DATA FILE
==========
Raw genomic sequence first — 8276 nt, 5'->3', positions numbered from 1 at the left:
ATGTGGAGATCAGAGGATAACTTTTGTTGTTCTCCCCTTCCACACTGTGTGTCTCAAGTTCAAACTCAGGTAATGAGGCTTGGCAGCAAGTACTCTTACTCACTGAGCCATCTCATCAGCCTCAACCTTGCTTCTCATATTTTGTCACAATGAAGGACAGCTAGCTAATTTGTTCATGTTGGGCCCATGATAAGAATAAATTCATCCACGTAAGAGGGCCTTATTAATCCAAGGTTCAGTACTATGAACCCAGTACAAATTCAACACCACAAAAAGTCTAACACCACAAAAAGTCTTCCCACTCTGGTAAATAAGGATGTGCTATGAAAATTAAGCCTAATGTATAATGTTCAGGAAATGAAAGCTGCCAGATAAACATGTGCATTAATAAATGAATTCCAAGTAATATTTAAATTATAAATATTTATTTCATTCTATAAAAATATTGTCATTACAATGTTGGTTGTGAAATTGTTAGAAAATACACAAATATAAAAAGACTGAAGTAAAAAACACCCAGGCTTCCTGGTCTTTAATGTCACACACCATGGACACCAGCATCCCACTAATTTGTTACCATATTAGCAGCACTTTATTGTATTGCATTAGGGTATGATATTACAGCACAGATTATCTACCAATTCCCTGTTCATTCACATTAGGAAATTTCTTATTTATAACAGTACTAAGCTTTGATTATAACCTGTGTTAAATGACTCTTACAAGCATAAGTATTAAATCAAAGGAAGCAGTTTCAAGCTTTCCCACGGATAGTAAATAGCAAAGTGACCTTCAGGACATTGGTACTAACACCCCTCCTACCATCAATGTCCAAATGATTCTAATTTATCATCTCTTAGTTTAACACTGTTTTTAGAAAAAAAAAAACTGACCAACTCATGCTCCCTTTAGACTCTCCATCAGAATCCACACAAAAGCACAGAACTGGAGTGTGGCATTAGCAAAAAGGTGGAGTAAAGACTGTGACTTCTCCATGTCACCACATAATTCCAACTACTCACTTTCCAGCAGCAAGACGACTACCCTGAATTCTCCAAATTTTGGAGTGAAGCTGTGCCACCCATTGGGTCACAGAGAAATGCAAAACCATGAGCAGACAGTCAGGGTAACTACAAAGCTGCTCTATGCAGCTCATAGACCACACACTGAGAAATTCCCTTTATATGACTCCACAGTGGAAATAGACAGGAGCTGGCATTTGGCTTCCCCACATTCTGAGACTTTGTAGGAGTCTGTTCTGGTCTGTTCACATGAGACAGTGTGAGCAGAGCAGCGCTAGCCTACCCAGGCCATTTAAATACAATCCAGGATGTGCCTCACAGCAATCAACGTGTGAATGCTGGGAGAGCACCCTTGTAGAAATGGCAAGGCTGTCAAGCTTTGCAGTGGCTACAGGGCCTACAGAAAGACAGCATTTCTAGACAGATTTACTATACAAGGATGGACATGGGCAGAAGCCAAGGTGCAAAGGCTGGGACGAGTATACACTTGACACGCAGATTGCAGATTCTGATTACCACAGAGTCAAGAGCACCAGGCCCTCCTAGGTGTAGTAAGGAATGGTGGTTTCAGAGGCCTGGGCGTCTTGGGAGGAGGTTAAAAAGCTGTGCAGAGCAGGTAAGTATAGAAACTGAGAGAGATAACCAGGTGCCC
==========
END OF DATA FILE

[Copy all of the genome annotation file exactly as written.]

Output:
Raw genomic sequence first — 8276 nt, 5'->3', positions numbered from 1 at the left:
ATGTGGAGATCAGAGGATAACTTTTGTTGTTCTCCCCTTCCACACTGTGTGTCTCAAGTTCAAACTCAGGTAATGAGGCTTGGCAGCAAGTACTCTTACTCACTGAGCCATCTCATCAGCCTCAACCTTGCTTCTCATATTTTGTCACAATGAAGGACAGCTAGCTAATTTGTTCATGTTGGGCCCATGATAAGAATAAATTCATCCACGTAAGAGGGCCTTATTAATCCAAGGTTCAGTACTATGAACCCAGTACAAATTCAACACCACAAAAAGTCTAACACCACAAAAAGTCTTCCCACTCTGGTAAATAAGGATGTGCTATGAAAATTAAGCCTAATGTATAATGTTCAGGAAATGAAAGCTGCCAGATAAACATGTGCATTAATAAATGAATTCCAAGTAATATTTAAATTATAAATATTTATTTCATTCTATAAAAATATTGTCATTACAATGTTGGTTGTGAAATTGTTAGAAAATACACAAATATAAAAAGACTGAAGTAAAAAACACCCAGGCTTCCTGGTCTTTAATGTCACACACCATGGACACCAGCATCCCACTAATTTGTTACCATATTAGCAGCACTTTATTGTATTGCATTAGGGTATGATATTACAGCACAGATTATCTACCAATTCCCTGTTCATTCACATTAGGAAATTTCTTATTTATAACAGTACTAAGCTTTGATTATAACCTGTGTTAAATGACTCTTACAAGCATAAGTATTAAATCAAAGGAAGCAGTTTCAAGCTTTCCCACGGATAGTAAATAGCAAAGTGACCTTCAGGACATTGGTACTAACACCCCTCCTACCATCAATGTCCAAATGATTCTAATTTATCATCTCTTAGTTTAACACTGTTTTTAGAAAAAAAAAAACTGACCAACTCATGCTCCCTTTAGACTCTCCATCAGAATCCACACAAAAGCACAGAACTGGAGTGTGGCATTAGCAAAAAGGTGGAGTAAAGACTGTGACTTCTCCATGTCACCACATAATTCCAACTACTCACTTTCCAGCAGCAAGACGACTACCCTGAATTCTCCAAATTTTGGAGTGAAGCTGTGCCACCCATTGGGTCACAGAGAAATGCAAAACCATGAGCAGACAGTCAGGGTAACTACAAAGCTGCTCTATGCAGCTCATAGACCACACACTGAGAAATTCCCTTTATATGACTCCACAGTGGAAATAGACAGGAGCTGGCATTTGGCTTCCCCACATTCTGAGACTTTGTAGGAGTCTGTTCTGGTCTGTTCACATGAGACAGTGTGAGCAGAGCAGCGCTAGCCTACCCAGGCCATTTAAATACAATCCAGGATGTGCCTCACAGCAATCAACGTGTGAATGCTGGGAGAGCACCCTTGTAGAAATGGCAAGGCTGTCAAGCTTTGCAGTGGCTACAGGGCCTACAGAAAGACAGCATTTCTAGACAGATTTACTATACAAGGATGGACATGGGCAGAAGCCAAGGTGCAAAGGCTGGGACGAGTATACACTTGACACGCAGATTGCAGATTCTGATTACCACAGAGTCAAGAGCACCAGGCCCTCCTAGGTGTAGTAAGGAATGGTGGTTTCAGAGGCCTGGGCGTCTTGGGAGGAGGTTAAAAAGCTGTGCAGAGCAGGTAAGTATAGAAACTGAGAGAGATAACCAGGTGCCC